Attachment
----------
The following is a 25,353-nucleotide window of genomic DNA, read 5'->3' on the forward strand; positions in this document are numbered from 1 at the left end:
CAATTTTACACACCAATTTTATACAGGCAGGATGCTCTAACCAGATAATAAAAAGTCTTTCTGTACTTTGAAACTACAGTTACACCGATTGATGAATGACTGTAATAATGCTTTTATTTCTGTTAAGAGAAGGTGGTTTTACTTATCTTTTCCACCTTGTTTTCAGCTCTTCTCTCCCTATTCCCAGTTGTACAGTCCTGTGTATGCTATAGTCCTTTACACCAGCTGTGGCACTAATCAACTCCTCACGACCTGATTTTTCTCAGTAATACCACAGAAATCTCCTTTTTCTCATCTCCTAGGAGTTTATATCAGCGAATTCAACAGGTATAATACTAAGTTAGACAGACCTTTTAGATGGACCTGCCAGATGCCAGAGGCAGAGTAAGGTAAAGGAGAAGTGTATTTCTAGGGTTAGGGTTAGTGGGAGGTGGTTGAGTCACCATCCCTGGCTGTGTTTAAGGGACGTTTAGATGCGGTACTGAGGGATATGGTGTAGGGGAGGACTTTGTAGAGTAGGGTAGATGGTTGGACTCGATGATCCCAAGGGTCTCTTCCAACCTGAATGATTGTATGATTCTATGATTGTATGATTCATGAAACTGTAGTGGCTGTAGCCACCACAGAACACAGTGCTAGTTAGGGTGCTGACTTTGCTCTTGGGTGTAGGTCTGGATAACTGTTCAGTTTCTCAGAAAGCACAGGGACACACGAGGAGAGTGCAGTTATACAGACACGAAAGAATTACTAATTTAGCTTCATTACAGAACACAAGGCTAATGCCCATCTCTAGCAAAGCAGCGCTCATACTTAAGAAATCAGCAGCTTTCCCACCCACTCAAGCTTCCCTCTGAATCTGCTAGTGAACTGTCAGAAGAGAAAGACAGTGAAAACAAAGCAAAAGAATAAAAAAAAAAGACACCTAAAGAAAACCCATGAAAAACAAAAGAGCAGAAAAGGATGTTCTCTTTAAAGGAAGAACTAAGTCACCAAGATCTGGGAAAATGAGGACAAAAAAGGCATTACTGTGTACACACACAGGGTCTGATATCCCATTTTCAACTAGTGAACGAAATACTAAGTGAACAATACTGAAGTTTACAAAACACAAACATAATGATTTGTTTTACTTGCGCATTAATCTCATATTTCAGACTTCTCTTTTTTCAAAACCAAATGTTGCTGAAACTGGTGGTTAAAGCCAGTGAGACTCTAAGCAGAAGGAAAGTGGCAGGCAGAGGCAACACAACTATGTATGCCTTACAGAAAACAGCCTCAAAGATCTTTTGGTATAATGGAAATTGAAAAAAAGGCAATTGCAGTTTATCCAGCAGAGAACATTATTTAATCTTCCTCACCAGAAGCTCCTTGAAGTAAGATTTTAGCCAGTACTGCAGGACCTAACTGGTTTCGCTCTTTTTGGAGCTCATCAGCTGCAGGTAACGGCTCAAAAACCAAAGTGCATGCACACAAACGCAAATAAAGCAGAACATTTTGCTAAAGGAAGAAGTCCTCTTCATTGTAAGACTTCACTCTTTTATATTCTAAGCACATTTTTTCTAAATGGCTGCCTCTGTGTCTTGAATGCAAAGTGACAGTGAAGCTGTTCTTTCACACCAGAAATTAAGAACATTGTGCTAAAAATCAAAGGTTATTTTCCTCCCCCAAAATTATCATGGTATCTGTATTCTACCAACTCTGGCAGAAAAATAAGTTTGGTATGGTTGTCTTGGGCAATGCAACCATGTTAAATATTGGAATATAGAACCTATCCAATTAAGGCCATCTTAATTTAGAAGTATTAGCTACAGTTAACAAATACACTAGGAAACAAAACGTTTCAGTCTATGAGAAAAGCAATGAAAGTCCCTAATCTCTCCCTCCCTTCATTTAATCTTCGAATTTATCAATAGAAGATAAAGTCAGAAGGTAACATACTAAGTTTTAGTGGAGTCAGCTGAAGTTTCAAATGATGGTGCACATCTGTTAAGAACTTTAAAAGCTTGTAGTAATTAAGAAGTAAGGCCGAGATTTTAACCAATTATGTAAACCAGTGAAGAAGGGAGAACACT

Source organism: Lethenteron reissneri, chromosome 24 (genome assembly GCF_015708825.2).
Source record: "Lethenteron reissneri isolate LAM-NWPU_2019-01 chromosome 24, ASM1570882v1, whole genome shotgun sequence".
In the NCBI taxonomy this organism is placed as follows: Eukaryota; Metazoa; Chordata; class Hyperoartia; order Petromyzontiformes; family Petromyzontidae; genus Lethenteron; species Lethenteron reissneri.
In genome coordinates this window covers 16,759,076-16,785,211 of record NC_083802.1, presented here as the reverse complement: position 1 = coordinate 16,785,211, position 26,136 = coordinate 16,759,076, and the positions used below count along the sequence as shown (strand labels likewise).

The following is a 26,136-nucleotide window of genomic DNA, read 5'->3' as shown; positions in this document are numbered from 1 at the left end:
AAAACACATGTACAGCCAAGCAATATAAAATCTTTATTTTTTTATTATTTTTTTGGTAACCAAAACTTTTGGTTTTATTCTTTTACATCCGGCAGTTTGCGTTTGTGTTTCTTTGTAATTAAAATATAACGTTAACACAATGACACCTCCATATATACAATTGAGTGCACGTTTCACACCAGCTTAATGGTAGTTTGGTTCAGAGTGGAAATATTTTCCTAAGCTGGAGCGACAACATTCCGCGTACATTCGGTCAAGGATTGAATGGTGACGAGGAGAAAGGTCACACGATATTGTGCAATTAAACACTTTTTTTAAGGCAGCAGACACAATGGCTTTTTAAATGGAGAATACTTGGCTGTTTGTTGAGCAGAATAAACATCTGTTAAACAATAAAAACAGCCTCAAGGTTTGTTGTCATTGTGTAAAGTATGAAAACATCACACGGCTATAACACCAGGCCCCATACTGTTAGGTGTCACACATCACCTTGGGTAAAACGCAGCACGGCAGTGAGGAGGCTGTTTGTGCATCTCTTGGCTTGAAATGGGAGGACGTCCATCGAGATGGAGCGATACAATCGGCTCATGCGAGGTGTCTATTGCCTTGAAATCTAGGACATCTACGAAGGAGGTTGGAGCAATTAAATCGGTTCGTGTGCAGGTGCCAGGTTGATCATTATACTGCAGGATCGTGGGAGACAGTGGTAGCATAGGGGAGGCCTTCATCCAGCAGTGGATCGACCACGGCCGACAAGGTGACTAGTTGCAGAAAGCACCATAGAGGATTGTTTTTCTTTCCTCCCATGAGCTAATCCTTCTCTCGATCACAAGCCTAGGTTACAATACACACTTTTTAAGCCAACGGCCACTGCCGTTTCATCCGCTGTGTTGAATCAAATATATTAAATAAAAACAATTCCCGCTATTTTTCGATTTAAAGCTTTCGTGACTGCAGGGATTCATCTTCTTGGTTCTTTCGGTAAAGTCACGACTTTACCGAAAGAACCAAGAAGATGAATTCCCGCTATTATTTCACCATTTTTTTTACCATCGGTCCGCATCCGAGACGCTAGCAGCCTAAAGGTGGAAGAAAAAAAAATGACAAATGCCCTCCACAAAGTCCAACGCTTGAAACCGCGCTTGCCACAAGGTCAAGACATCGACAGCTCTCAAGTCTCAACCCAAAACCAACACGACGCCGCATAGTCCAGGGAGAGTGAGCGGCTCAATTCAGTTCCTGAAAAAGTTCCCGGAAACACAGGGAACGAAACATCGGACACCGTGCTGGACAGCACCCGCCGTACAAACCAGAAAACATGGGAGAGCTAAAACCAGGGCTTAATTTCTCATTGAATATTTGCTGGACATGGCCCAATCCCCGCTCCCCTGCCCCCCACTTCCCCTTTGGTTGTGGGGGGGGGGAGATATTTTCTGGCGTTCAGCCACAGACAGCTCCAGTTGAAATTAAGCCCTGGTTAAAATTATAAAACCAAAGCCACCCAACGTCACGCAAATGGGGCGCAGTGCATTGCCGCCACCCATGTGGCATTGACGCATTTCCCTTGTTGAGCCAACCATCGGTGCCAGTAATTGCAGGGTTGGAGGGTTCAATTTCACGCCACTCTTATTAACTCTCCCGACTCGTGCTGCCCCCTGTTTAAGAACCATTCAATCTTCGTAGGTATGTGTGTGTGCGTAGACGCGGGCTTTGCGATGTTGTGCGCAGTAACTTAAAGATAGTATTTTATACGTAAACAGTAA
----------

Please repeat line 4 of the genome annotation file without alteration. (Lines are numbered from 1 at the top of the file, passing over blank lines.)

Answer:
Source record: "Lethenteron reissneri isolate LAM-NWPU_2019-01 chromosome 24, ASM1570882v1, whole genome shotgun sequence".